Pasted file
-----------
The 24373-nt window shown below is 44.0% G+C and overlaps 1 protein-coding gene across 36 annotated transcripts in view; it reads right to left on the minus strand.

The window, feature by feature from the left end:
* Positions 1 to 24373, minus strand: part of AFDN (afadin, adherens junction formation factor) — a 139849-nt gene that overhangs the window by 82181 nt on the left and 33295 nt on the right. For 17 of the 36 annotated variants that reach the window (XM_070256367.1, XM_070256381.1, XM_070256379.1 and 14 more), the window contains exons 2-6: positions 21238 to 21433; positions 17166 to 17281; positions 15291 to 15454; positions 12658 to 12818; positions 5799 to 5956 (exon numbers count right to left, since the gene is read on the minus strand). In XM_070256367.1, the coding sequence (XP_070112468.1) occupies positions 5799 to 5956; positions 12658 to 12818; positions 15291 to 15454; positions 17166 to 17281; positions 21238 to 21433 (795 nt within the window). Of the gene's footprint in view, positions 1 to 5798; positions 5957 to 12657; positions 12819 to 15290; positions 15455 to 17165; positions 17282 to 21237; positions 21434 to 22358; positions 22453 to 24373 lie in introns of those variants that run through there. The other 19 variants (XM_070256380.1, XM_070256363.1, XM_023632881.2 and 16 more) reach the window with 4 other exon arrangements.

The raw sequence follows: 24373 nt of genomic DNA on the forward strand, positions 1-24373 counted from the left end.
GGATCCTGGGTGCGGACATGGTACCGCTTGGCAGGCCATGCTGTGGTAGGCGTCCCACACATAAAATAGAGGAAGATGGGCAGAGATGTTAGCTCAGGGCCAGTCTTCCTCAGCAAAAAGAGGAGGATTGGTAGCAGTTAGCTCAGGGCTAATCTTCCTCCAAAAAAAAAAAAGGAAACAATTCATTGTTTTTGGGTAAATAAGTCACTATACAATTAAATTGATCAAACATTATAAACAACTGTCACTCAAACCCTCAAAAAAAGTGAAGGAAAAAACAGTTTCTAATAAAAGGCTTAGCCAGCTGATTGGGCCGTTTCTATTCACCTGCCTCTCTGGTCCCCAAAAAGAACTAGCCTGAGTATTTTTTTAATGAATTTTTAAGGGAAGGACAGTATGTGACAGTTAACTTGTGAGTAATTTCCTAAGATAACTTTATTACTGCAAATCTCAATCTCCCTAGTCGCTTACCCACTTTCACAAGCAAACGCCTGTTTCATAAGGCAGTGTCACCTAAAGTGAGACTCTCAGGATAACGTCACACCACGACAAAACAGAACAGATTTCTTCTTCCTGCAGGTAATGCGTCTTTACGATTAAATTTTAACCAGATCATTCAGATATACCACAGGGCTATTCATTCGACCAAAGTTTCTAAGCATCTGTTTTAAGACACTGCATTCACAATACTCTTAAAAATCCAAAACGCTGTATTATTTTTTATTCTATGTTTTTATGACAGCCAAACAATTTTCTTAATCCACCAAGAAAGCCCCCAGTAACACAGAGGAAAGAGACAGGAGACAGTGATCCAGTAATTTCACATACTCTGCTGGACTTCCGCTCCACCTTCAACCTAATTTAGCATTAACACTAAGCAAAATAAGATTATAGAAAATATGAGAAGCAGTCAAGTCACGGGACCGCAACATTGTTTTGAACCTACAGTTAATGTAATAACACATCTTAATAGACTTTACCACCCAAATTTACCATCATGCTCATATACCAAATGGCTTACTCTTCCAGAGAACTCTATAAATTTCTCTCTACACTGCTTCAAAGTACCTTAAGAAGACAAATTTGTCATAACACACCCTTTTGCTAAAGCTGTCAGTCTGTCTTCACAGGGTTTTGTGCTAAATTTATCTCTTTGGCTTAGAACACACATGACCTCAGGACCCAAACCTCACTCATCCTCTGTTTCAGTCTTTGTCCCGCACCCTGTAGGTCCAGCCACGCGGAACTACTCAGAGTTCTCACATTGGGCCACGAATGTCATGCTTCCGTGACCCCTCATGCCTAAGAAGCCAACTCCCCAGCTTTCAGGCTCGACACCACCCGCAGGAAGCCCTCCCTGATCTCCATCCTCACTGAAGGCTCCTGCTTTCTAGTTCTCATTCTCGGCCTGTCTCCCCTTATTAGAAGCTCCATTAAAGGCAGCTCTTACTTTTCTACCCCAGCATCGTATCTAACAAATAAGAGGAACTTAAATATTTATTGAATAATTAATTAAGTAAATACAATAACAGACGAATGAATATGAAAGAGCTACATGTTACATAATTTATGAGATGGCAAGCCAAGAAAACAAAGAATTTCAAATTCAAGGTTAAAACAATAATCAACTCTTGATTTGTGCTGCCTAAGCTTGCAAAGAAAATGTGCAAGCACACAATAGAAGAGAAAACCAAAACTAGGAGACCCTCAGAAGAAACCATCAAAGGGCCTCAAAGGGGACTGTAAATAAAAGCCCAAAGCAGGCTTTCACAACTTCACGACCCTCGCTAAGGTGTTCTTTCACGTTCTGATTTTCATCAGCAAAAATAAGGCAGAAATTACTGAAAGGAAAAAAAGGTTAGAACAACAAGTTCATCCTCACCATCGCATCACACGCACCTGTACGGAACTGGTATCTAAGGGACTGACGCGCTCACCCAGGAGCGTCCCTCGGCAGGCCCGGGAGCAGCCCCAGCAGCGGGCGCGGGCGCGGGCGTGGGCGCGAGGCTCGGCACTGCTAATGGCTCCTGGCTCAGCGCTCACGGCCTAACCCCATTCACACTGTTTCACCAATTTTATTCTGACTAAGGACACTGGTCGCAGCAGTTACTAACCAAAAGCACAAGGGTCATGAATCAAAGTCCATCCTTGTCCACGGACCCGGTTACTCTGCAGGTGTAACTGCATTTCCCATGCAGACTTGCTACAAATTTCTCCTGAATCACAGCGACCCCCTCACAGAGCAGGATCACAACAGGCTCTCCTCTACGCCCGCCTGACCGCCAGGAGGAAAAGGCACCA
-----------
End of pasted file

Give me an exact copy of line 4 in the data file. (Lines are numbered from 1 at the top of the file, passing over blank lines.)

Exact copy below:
The raw sequence follows: 24373 nt of genomic DNA on the forward strand, positions 1-24373 counted from the left end.